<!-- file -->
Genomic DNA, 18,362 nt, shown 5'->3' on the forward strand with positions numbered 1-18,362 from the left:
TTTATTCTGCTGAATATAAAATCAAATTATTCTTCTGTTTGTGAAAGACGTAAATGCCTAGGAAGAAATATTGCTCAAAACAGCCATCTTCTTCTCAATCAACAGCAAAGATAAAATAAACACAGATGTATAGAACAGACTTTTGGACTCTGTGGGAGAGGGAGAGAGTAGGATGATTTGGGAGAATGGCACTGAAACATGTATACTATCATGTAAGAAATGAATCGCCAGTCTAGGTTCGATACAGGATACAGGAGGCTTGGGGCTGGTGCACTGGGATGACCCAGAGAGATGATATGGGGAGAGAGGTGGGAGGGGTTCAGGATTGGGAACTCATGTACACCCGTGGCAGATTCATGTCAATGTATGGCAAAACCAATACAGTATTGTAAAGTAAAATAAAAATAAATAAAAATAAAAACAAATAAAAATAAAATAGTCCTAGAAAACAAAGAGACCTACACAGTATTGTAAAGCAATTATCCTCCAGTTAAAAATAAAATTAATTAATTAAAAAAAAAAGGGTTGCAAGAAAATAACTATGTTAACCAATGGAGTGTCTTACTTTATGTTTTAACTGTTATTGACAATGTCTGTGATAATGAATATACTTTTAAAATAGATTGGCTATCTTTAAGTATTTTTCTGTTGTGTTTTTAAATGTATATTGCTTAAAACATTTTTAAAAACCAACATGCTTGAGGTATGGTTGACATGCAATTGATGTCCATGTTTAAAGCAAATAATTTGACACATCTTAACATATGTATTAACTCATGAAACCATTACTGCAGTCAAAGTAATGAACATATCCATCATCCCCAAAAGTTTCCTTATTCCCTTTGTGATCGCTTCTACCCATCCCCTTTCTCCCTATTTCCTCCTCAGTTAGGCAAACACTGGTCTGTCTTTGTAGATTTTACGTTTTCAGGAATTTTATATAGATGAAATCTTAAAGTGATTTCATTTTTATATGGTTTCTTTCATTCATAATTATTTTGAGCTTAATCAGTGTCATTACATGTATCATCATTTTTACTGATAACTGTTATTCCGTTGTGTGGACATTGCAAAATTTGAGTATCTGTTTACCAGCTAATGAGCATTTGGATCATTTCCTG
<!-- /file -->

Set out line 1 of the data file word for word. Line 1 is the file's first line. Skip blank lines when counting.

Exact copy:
Genomic DNA, 18,362 nt, shown 5'->3' on the forward strand with positions numbered 1-18,362 from the left: